Not long after, I run into a group of three Germans, one by one, about five minutes apart each. The first guy tells me it is too hot. The girl tells me it is too windy. And last guy flies by, a content smile on his face. They are like the three bears from “Goldilocks and the Three Bears”.

I keep rolling along. This is the most people I’ve seen, and running into each of them is like getting a little shot of Espresso. If you want to see PCT’ers in March, head south! I take a break under a dead Oak tree, drink a little and try to eat, to no avail. I’ve been trying to break for 45 minute every two hours, but after 20 minutes I get antsy and have to move on.

The clouds have broken up and as I contour hill after hill, I see Cibbets Flat down below me; it looks like a toy model campground, too nice and neat and too much green grass in the middle of all this dryness. Aaron and Nisa are meeting me here for lunch, and I can see them down there on a jeep road. I feel a little bad for them because it has warmed up a bit, and I hope they are not too uncomfortable. We meet up at the signs than warn of unexploded military ‘ordinance’ and find a little shade to relax in. Aaron has a surprise for me- he found someone selling Bunuelos! I manage to eat a decent amount of the sugary, fried tortilla goodness. We joke around and trade stories of our day for a bit, and then I again get antsy and have to say good-bye. I’m having such a good day! All I want to do is hike more.


After a few more miles, the views really open up and the tread becomes a very narrow stretch of dirt atop some very steep slopes. I have to concentrate not to trip. It’s thrilling, this landscape I can only see by foot. I pass a hiker named Gene on his way to Cibbet’s Flat. He’s a friendly guy, determined yet pragmatic. I cross a paved road and there is a creek way down below, the sand banks suggest that there is usually more water flowing. I meet two friendly women on a rock, airing out their feet. I feel excited to finally meet women doing a thru hike. I hope that I will run into them again.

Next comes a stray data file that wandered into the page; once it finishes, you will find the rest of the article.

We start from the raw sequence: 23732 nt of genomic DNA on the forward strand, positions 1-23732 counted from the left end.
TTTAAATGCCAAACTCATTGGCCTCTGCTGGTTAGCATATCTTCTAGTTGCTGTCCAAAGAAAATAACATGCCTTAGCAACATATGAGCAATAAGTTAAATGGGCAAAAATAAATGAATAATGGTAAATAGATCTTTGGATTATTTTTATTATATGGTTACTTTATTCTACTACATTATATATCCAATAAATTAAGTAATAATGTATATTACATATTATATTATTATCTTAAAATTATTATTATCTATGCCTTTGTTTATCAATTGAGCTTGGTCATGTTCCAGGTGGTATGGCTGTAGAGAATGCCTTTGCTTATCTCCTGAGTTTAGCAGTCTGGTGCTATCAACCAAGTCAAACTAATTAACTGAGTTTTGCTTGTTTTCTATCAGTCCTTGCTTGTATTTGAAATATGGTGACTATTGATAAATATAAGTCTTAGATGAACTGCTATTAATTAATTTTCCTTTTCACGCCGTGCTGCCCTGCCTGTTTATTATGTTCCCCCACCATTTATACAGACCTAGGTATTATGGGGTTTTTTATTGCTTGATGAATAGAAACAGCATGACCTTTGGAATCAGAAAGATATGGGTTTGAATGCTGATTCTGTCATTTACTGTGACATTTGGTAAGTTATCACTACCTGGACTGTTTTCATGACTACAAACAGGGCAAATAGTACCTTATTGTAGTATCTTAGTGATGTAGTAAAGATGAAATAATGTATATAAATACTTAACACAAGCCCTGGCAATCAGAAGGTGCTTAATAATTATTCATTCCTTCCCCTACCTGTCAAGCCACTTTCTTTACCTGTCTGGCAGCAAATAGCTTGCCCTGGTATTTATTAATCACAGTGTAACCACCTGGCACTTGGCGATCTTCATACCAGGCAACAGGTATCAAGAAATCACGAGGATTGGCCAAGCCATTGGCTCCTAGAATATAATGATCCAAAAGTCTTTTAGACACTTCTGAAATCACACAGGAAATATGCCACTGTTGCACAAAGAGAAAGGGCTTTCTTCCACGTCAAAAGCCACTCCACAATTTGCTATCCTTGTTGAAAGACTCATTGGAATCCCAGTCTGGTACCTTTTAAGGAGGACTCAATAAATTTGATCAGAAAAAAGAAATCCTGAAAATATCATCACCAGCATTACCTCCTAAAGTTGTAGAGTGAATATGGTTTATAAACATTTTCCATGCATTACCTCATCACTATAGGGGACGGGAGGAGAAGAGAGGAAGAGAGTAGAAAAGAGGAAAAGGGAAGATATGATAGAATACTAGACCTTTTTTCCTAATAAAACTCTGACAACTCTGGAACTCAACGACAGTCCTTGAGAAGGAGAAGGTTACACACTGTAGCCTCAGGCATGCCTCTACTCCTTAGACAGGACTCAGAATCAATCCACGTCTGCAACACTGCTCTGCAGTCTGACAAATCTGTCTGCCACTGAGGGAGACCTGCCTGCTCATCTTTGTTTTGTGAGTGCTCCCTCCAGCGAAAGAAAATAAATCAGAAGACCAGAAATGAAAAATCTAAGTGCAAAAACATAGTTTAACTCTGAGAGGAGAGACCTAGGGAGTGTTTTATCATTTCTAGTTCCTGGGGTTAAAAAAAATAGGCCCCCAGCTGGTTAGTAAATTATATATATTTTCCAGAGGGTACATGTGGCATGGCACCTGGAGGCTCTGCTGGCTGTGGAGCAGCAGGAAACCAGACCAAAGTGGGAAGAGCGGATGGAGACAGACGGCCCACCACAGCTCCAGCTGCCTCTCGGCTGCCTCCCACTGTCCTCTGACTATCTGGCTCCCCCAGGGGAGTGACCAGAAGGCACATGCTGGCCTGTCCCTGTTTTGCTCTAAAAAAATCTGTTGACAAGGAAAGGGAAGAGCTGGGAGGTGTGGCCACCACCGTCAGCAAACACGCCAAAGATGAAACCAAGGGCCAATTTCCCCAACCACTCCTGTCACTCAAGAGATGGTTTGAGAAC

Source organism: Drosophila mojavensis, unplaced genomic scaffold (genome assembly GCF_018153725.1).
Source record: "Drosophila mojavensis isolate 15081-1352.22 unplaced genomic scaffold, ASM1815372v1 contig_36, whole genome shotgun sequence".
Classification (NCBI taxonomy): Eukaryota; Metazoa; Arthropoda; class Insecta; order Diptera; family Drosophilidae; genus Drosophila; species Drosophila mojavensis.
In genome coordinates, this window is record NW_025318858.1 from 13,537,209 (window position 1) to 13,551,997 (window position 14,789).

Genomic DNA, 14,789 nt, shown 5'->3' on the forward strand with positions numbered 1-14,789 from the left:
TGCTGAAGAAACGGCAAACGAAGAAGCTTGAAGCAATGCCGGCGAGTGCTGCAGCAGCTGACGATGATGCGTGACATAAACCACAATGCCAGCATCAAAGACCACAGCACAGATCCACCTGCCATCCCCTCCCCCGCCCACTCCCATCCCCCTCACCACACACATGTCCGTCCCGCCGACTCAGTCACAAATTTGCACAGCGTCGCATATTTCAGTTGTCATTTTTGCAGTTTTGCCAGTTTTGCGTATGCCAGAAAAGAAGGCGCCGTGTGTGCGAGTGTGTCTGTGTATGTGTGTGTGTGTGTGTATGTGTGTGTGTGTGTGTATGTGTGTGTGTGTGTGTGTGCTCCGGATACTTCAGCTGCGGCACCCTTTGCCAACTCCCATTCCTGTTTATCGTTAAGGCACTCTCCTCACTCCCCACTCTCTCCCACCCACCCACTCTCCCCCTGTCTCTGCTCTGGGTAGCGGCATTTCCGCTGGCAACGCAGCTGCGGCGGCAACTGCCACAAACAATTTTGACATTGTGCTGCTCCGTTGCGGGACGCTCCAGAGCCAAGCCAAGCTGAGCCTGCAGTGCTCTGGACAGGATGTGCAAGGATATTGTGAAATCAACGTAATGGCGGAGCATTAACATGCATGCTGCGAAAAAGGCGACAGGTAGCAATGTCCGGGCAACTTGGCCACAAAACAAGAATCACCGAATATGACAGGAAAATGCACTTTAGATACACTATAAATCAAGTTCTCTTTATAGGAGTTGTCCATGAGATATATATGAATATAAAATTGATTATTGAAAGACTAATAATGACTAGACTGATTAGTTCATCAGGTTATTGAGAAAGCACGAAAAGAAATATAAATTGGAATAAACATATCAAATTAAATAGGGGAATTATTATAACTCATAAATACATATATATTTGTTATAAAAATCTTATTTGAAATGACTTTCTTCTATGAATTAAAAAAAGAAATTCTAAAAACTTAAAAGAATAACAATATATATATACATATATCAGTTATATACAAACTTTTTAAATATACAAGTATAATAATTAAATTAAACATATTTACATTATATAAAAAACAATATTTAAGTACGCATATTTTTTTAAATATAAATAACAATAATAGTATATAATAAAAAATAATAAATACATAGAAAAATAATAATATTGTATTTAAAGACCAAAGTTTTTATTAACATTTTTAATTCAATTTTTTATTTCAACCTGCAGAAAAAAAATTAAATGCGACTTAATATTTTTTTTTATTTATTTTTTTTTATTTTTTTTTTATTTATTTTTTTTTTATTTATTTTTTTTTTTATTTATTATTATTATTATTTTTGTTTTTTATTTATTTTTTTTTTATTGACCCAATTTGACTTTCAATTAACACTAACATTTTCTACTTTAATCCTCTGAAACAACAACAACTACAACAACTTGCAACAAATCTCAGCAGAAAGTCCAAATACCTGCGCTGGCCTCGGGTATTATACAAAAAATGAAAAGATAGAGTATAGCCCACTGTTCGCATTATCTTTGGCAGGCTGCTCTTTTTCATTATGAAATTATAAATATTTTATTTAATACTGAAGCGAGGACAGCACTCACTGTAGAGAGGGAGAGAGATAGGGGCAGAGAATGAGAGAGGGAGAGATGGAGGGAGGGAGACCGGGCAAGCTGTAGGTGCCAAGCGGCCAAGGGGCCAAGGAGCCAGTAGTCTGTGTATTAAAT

Down, down, down toward Hwy 8 and Boulder Oaks. When I am eye level to the highway, a man who kinda looks like the poster boy of a thru- hiker makes his way toward me. He is flying, his pack is non-existent, I doubt he’s carrying any extra water. We exchange Hello’s and right when he passes by me, he stops and looks me intently. “Northbounder heading south,” he declares. “You got it!” I reply, and we both chuckle. It is such a small, simple moment of camaraderie, yet so profound. I feel like I have just been accepted into a community, somehow. I practically float the last fifteen minutes to the parking lot, where Aaron and Nisa are awaiting me.

When I reach the car, I feel an intense pain on my heel, and a wetness envelops my sock. A blister has just burst, and it is so painful. But I will not let these blisters ruin my perfect day. “Take me to a burger!” I say, and off we go.